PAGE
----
All Missourians have suffered tremendously from the economic instability caused by this pandemic and the ensuing shutdown. There is not one family in this state that has not been detrimentally affected by COVID-19. Missouri’s teachers and educators have been particularly hard-hit; navigating uncertain futures in their personal lives while continuing to teach future generations is anything but easy.
The struggles of teachers have been compounded by budget withholds from public education that occurred as a result of a decline in state revenue. COVID-19 and the economic shutdowns have resulted in less money for schools and teachers, which means many districts are struggling to make ends meet even as they plan for reopening schools in the fall. Now, districts throughout the state are all sharing the burdens of the economic downturn.
Even before the education world was turned upside down by the pandemic, Missouri has struggled with teacher pay. Citing reports that Missouri ranks among the lowest in the nation in teacher salaries, the State Board of Education recommended earlier this year that all public school teachers get a $4,000 raise. This seems easy enough until you do the math. Granting those salary increases across the whole state would cost a staggering $400 million. Despite this being a clearly worthy investment, as one of the primary authors of the state budget, I can tell you that we don’t have that kind of money laying around. That’s why in this year’s legislative session, I filed HB 2736 which would ultimately make teachers exempt from state income tax. This would have roughly the same effect as the $4,000 raise on teachers’ take-home pay and would cost the state less money. This is one example of the kind of creative approach we will need to take as a state to tackle our education-related budgetary woes. Unfortunately, that bill didn’t get over the finish line, but I plan to file it again next year.
Budget shortfalls are proving to be an even further harm to teachers. Teachers, who already pay out of pocket for many classroom supplies, are looking at even further difficulty as they scramble for personal protection equipment for themselves and the classroom. Missouri’s teachers are displaying nothing short of herculean efforts, yet they are privately bearing the cost. This should not be the case. When the budget is stressed, public education and educators face tremendous challenges.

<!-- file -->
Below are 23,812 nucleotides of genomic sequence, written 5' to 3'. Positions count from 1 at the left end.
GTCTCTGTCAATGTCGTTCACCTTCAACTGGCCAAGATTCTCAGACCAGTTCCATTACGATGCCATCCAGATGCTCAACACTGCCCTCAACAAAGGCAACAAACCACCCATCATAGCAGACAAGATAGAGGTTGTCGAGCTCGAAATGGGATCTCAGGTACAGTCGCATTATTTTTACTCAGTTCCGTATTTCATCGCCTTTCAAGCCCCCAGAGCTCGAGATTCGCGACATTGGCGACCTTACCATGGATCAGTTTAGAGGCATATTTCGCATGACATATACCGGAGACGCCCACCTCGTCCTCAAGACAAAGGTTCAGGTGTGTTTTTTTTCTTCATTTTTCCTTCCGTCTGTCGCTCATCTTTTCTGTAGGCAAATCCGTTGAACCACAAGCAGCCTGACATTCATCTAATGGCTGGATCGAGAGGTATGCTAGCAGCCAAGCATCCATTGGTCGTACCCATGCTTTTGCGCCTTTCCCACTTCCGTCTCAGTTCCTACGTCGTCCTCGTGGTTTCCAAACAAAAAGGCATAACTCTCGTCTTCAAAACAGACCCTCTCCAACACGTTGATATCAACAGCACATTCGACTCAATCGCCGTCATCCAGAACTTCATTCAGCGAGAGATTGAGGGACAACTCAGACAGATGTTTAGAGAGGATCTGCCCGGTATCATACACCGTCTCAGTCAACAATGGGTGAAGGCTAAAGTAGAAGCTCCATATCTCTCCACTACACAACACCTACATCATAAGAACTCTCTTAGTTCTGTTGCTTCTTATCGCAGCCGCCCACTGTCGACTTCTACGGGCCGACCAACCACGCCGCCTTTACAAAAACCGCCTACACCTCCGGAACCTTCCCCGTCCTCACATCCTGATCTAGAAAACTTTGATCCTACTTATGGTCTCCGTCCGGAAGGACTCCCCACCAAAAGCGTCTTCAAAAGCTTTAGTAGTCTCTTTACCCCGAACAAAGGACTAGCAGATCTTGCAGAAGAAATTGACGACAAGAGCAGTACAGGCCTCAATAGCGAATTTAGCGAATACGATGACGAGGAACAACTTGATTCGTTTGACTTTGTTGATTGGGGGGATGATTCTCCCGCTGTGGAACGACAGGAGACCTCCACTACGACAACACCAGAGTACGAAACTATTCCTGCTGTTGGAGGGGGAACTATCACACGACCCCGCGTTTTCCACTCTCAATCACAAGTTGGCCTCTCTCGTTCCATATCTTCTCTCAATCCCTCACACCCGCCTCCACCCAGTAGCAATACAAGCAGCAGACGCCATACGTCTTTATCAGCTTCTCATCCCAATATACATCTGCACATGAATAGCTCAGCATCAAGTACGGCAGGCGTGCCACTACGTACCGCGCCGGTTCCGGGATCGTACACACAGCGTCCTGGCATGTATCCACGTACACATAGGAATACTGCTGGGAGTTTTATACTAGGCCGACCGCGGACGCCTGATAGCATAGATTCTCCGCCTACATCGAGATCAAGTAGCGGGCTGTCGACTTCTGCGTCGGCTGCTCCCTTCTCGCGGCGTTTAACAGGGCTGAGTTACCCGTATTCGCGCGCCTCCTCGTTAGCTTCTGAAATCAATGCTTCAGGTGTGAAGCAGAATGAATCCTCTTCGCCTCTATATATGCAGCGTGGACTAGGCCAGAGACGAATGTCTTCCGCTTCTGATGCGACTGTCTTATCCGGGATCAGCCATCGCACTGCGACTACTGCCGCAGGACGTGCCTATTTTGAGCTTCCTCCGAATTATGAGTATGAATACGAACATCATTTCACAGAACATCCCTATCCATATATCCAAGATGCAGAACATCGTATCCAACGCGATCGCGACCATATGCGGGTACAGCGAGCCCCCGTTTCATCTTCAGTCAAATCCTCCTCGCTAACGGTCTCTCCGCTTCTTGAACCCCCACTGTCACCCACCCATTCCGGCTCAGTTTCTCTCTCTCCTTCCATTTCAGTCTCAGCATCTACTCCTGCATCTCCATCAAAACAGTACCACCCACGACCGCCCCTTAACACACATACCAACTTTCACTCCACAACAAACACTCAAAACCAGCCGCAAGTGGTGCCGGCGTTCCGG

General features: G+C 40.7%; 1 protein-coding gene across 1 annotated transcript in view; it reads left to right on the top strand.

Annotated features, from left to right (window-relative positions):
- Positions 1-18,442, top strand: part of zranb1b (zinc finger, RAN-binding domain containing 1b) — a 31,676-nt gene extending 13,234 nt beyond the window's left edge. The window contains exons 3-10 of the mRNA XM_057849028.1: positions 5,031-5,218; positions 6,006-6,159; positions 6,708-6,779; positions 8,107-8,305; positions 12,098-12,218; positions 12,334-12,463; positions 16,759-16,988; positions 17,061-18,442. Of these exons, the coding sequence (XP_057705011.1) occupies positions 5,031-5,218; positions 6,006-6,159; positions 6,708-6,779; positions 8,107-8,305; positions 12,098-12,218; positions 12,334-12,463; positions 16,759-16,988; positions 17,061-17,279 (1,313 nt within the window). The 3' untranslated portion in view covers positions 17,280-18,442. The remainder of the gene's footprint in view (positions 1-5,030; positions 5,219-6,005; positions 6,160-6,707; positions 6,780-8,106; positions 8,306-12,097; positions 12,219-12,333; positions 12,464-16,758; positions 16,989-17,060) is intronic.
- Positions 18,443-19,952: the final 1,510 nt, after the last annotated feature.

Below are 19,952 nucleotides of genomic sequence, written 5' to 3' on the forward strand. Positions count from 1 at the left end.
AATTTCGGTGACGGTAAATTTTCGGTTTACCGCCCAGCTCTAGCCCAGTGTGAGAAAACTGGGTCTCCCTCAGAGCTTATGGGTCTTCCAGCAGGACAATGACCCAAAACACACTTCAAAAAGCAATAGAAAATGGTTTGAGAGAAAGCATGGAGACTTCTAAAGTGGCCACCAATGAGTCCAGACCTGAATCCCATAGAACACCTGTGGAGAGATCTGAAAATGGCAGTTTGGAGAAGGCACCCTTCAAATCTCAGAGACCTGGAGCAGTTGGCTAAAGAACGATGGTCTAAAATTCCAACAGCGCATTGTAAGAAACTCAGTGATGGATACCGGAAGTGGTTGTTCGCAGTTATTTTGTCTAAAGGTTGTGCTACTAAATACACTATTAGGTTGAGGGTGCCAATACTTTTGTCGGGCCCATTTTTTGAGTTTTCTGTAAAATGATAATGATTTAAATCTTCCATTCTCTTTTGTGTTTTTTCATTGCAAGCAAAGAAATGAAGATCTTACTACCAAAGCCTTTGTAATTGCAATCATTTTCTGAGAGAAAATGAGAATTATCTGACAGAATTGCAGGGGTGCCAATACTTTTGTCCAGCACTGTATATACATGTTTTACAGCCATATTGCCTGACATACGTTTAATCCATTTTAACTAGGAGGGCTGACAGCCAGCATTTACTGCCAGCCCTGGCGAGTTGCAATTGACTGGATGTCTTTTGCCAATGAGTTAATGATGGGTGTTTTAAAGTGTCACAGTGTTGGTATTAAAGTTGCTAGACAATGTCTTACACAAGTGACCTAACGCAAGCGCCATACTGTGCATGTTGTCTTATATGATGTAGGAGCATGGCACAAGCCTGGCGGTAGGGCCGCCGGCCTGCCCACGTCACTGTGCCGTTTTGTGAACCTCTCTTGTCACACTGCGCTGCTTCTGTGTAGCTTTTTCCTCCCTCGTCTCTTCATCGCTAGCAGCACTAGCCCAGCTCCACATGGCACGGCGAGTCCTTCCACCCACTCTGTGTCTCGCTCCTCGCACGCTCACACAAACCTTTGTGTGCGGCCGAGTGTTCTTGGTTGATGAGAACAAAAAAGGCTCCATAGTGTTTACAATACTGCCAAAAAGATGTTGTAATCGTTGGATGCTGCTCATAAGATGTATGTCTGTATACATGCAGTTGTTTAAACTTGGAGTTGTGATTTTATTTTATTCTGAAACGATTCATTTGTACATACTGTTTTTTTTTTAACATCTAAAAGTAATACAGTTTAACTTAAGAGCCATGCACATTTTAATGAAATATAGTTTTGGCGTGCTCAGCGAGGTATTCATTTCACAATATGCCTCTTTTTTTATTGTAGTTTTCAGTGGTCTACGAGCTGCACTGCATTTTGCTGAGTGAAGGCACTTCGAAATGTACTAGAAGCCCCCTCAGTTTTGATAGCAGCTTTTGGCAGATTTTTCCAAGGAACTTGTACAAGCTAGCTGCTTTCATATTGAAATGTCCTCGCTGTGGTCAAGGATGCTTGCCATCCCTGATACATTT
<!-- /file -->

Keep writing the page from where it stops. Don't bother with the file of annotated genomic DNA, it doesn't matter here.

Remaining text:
That is why anyone who cares about public education should vote NO on Amendment 2 in Missouri. I know that Amendment 2 is being billed as a fiscally sound venture, but it’s illogical to suggest that we can add hundreds of thousands of people to our state’s most expensive program and somehow save money. Medicaid already constitutes almost 40 percent of Missouri’s budget. It grows by hundreds of millions of dollars annually and, as it does, it continues to encroach upon the finite resources (state revenues) that public education is so heavily dependent upon. The truth is that Amendment 2 would cost hundreds of millions in state revenue. What’s worse is that there is no funding mechanism or source included to pay for it. Because we must have a balanced budget, that’s hundreds of millions that will have to be cut from somewhere, and that usually means education. Proponents of Amendment 2 hold up the benefits of offering health care to able-bodied, working-age adults but are silent on the staggering cost and lack of a plan to pay for it.
I have nothing but the utmost respect for teachers and their work. It is because of the invaluable work that teachers do that Missouri must realize that massive spending programs will gut public education. We live in a real world with real consequences, and Amendment 2 poses disastrous consequences for teachers. For the sake of our teachers and public education, I urge all concerned voters to vote no on 2 this upcoming election day.
Representative Cody Smith, District 163
House Budget Chairman
State Rep. Cody Smith is a Republican who represents HD 163 and chairs the House Budget Committee.